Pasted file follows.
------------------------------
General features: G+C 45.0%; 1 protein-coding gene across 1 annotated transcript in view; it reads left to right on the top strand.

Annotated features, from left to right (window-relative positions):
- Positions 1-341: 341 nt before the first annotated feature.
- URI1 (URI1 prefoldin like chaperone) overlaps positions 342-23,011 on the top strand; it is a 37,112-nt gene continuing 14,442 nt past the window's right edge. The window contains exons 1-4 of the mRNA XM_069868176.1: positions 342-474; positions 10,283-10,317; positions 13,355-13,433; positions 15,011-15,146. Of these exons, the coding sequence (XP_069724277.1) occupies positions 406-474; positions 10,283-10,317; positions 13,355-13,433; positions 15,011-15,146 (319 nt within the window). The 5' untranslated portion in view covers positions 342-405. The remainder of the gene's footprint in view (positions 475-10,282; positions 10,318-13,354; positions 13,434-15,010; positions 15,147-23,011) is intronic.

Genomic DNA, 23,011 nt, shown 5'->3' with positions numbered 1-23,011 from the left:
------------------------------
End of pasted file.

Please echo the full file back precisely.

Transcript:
General features: G+C 45.0%; 1 protein-coding gene across 1 annotated transcript in view; it reads left to right on the top strand.

Annotated features, from left to right (window-relative positions):
- Positions 1-341: 341 nt before the first annotated feature.
- URI1 (URI1 prefoldin like chaperone) overlaps positions 342-23,011 on the top strand; it is a 37,112-nt gene continuing 14,442 nt past the window's right edge. The window contains exons 1-4 of the mRNA XM_069868176.1: positions 342-474; positions 10,283-10,317; positions 13,355-13,433; positions 15,011-15,146. Of these exons, the coding sequence (XP_069724277.1) occupies positions 406-474; positions 10,283-10,317; positions 13,355-13,433; positions 15,011-15,146 (319 nt within the window). The 5' untranslated portion in view covers positions 342-405. The remainder of the gene's footprint in view (positions 475-10,282; positions 10,318-13,354; positions 13,434-15,010; positions 15,147-23,011) is intronic.

Genomic DNA, 23,011 nt, shown 5'->3' with positions numbered 1-23,011 from the left: